Russia

Economic outlook

The COVID-19 global pandemic took a heavy toll on the economy. Measures to contain the spread of the virus alongside disruption in global oil markets triggered a 3.1% decline in real GDP in 2020. That said, the economy has proven more resilient than many other emerging economies. This partly reflects a relatively small service sector, a large share of protected public employment, and continued momentum in the industrial sector that did not face stringent COVID-related restrictions. 

The IMF projects a return to growth of 3.8% in 2021, supported by accommodative monetary policy; the Central Bank of Russia has reduced rates by a total of 200 basis points to 4.25% since the start of 2020. Higher government spending, including through the government’s National Economic Recovery Plan, will provide additional support to incomes, employment and investment in 2021. As COVID-19 vaccines become widely available and oil production cuts are tapered in line with the OPEC+ agreement, solid growth will be sustained in 2022. A strong resurgence of COVID-19 infections that results in stringent restrictions, a renewed plunge in oil prices as seen in March 2020, or a flare-up in geopolitical tensions contributing to additional economic sanctions all pose significant downside risks to the outlook.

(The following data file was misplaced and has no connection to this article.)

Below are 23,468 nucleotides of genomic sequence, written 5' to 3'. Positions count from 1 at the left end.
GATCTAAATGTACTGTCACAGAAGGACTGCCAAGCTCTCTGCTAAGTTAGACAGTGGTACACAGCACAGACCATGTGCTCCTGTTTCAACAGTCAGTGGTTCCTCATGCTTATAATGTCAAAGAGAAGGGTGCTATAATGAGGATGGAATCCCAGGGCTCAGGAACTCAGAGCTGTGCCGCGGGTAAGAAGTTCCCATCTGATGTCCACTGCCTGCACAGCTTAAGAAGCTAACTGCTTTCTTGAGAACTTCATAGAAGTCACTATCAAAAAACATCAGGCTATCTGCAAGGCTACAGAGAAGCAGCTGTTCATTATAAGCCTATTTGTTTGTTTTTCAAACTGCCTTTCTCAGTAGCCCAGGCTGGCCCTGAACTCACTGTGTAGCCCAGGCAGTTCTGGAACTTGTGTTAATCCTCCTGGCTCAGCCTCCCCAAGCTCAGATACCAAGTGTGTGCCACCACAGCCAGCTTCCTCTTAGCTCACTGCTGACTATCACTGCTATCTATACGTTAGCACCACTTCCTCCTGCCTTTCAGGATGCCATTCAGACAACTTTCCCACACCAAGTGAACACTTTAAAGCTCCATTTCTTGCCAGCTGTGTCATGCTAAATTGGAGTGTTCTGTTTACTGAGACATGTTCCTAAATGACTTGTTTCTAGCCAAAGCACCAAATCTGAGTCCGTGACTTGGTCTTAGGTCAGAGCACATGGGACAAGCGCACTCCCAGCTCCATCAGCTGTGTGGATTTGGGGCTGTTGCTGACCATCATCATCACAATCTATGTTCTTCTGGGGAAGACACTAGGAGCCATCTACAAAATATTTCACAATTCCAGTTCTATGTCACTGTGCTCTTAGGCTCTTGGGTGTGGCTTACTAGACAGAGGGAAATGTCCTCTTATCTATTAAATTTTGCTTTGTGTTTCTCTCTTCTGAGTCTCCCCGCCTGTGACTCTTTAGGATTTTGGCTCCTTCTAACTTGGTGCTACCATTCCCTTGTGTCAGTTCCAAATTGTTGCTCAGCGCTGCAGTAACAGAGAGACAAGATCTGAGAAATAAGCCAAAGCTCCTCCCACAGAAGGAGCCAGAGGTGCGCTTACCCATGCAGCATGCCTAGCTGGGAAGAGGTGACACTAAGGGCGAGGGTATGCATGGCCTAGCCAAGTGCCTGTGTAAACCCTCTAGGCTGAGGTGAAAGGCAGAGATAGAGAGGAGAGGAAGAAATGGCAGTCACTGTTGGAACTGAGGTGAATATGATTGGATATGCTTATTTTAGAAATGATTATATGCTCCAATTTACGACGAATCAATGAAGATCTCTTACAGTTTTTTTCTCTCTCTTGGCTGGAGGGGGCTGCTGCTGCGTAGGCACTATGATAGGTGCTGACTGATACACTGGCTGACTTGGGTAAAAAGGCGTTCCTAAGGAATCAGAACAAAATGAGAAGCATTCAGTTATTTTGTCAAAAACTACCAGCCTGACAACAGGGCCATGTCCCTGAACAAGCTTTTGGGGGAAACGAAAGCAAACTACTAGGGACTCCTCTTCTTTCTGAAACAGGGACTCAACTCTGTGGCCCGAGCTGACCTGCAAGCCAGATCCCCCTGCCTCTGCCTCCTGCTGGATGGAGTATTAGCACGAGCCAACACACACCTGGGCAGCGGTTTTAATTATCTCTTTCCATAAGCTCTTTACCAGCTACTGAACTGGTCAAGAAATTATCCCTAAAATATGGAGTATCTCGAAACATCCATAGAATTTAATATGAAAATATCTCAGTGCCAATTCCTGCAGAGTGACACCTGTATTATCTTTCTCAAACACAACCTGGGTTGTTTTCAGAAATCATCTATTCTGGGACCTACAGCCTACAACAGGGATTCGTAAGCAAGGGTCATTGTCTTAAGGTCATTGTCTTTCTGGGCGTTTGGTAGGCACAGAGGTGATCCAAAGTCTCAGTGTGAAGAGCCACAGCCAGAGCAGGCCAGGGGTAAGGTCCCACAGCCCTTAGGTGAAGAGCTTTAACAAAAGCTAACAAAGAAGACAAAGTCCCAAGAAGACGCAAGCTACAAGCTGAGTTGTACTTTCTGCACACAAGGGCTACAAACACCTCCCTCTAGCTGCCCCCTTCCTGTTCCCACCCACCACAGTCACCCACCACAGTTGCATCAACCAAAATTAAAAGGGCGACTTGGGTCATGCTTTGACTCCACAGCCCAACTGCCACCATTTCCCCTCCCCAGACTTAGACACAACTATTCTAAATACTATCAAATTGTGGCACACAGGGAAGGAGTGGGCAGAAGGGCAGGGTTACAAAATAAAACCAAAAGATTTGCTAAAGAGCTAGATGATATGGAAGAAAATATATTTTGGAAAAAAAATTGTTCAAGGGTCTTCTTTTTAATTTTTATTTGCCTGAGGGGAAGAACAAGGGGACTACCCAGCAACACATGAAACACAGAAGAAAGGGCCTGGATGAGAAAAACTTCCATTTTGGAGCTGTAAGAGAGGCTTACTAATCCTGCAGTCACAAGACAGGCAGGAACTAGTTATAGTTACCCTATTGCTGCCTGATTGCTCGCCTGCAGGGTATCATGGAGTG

Without further structural reforms to improve the business climate, increase competition, address governance shortcomings and take steps to reduce the regulatory burden, GDP growth will likely sit at around 2% per annum over the longer term.  

Lower oil prices and increasing economic sanctions have contributed to slowing GDP growth and lower GDP per capita since 2014. The COVID-19 further hit jobs and incomes in 2020; the official poverty rate increased to 13.3% in the third quarter of 2020 from 13.1% in the same period last year. Emergency social protection measures prevented an even greater increase in the poverty rate. Inequality remains high; in 2019, about 46% of Russia’s national income belongs to the top 10% of earners, more than twice the share of the bottom 50%.